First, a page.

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Mr. Potter’s Offer: Occupy “It’s a Wonderful Life” PDF Print E-mail
Commentary/Politics - Guest Commentaries
Written by Karoline Steavenson   
Thursday, 15 December 2011 11:52

This time of year the classic film It’s a Wonderful Life comes out of storage and is broadcast on TV, or pulled out of a video collection. In some places, including the Quad Cities, it will be shown in a theater. It’s showing at the Galvin Fine Arts Center at St. Ambrose University on Saturday, December 18, at 1 p.m., with audience response encouraged.

As was typical with director Frank Capra’s later films, it wasn’t made primarily to be a blockbuster the way Hollywood films are often planned today. It was made so that Frank Capra could teach a few lessons. His later films always included morals.

One crucial lesson in It’s a Wonderful Life is taught when Mr. Potter, the most powerful and intimidating man in Bedford Falls, offers George Bailey, his do-gooder nemesis, a job. Potter wants to destroy George’s family-owned company, the Bailey Building & Loan. So driven by that most basic of sins – greed – Potter offers to make Bailey his paid lackey.

He knows George’s soft spots – how much he adores his wife and how he longs to travel – so Potter offers Bailey supposed freedom from the drudgery of a simple, middle-class life if George will only bow to his will. Mr. Potter’s offer is very lucrative, and he encases it in “family” – the one word that will pierce the heart of a good man or woman every time.

Bailey knows full well the ramifications of the offer. His family will be showered with wealth, but his father’s business will fold up and die without him leading it. There is no one in Bedford Falls tough enough, smart enough, or committed enough to the principles of home ownership to take over the business if he leaves.

George chooses the difficult but noble path. He chooses the well-being of his community over his own immediate gratification.

How opposite this Capra lesson is from everything our consumer society, our politicians, and our business leaders have modeled for us for the past 30 years.

We have all been taught by Wall Street practices and our consumer culture that greed is good and more is always the best choice. But that’s not what George Bailey chose. He put his own salary second, placed his community first, and by doing so he defied the power structure of his town culture.

Perhaps that is one of the key reasons why this film is still a favorite? Compared to the rest of the role models our consumer culture serves up, the Baileys are quirky freaks – so quaint in their devotion to pulling their neighbors up with them as they prosper.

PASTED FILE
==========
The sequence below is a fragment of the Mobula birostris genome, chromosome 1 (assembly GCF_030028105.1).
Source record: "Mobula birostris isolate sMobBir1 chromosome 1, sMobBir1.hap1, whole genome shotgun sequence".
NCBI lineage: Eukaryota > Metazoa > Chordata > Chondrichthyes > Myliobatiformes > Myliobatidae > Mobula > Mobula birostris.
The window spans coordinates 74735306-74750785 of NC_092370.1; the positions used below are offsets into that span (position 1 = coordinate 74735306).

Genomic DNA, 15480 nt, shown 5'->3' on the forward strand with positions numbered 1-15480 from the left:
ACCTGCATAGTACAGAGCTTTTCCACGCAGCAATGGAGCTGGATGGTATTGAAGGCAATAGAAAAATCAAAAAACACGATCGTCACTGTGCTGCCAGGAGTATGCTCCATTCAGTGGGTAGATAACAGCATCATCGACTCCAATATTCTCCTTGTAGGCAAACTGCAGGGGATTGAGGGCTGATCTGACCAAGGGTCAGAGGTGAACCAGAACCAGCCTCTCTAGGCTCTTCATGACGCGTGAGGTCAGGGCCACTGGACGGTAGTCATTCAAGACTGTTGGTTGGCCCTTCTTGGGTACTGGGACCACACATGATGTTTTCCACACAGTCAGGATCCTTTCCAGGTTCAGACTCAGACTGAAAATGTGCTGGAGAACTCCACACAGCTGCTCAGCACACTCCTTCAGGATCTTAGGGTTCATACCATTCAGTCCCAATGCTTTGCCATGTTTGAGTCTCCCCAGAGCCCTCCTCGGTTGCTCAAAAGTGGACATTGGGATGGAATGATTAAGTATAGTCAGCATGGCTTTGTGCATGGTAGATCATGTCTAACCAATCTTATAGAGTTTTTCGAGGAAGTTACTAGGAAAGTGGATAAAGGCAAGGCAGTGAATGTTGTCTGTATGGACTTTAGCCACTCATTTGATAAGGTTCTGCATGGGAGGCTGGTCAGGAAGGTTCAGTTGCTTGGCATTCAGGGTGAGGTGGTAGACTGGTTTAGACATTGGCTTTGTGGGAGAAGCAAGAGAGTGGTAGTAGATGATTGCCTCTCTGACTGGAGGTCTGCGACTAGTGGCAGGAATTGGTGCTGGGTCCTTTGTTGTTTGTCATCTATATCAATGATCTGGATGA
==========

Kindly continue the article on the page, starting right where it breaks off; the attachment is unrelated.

We all want to be powerful. When people search for support systems, network, or make a plan to climb a financial ladder, it’s often because life is spinning out of control. We feel like we have lost our way, so we go through machinations to figure out how to get our power back.

But look at how powerful George Bailey was in this film – not because he was the richest man in town, not because he dominated people as Mr. Potter did, and not because he grabbed power at the expense of his principles, but because he served people.

We are all faced with Mr. Potter’s offer at some point in our lives. We all have to ask ourselves, “Do I go for the money, sell out my beliefs and my truth and the truth I see, or do I remain content with what I have? Do I sell out my integrity and values, or do I stand up to cruelty? Do I save my family first, or can I help my family more in the long run by challenging the system?”

A few thousand George and Mary Baileys are shivering out in the cold this holiday season as part of the Occupy Wall Street movement. Whether you agree with them or not, it’s clear to see that they know full well the Mr. Potters of this world are making them an offer. The offer is: Be quiet, work for the system as it is, and hope and pray that the Mr. Potters will take care of you eventually. But first, leave your truth, the injustice you see, and your principles at the door.

The Occupy protesters have shouted “no.” They have put their community first and are challenging the power brokers just like the fictional Baileys did.

This holiday classic is coming to life on our streets. It’s not quaint, it’s not in black-and-white, and it’s not occurring in the inner offices of the richest man in town. Nonetheless the Occupy Wall Street protesters are shouting “no” to financial demagoguery.

What will we do with this life lesson now that’s it’s come down off the movie screen?

Karoline Steavenson has a few college degrees and is a former elementary school teacher. She recently moved to the Quad Cities to start a career in the news business and works at a local TV station.

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